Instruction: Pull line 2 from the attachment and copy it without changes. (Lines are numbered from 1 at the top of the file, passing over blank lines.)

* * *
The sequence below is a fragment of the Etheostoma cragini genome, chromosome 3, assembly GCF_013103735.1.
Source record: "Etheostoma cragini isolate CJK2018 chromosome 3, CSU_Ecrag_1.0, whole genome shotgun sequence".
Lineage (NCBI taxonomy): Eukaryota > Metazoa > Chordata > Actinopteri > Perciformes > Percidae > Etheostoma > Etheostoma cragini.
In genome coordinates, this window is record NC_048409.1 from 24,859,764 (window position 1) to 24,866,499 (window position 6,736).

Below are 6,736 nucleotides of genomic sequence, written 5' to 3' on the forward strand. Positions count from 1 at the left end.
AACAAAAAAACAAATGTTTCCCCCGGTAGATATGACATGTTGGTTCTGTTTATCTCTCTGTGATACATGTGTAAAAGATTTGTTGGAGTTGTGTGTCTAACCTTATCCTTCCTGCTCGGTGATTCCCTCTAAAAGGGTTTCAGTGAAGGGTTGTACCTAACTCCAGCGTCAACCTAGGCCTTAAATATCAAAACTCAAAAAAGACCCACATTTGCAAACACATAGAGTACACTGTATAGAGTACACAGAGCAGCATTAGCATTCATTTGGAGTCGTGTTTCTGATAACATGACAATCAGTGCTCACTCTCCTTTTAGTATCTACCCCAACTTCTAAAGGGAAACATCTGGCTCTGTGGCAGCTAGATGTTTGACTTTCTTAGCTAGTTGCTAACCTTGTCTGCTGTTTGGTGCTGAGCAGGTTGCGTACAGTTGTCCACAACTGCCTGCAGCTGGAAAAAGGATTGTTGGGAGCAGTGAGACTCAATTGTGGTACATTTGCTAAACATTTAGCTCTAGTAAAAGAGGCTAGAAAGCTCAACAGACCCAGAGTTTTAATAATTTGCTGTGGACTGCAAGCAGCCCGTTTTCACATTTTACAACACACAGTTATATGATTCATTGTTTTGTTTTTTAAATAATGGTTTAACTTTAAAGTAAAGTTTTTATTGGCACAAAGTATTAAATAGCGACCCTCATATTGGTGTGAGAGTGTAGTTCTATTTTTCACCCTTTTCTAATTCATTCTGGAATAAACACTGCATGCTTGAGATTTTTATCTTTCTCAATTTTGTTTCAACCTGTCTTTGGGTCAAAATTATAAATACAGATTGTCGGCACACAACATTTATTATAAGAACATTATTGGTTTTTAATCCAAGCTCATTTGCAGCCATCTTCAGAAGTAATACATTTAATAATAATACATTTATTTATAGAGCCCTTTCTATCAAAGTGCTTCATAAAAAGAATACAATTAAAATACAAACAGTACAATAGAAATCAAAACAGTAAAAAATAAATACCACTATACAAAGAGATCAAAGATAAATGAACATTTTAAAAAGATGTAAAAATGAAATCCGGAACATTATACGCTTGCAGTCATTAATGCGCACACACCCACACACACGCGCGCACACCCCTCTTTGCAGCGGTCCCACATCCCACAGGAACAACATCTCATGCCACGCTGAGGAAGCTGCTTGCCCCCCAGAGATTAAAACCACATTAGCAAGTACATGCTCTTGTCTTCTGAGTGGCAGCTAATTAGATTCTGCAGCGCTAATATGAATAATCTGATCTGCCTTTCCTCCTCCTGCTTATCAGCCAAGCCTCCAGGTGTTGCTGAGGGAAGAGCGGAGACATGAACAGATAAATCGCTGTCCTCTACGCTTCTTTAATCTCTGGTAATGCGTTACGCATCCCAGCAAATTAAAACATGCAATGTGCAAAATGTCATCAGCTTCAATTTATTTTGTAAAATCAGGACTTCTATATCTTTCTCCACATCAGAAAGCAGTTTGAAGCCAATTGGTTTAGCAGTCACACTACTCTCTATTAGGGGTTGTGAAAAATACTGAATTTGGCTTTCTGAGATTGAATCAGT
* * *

Source record: "Etheostoma cragini isolate CJK2018 chromosome 3, CSU_Ecrag_1.0, whole genome shotgun sequence".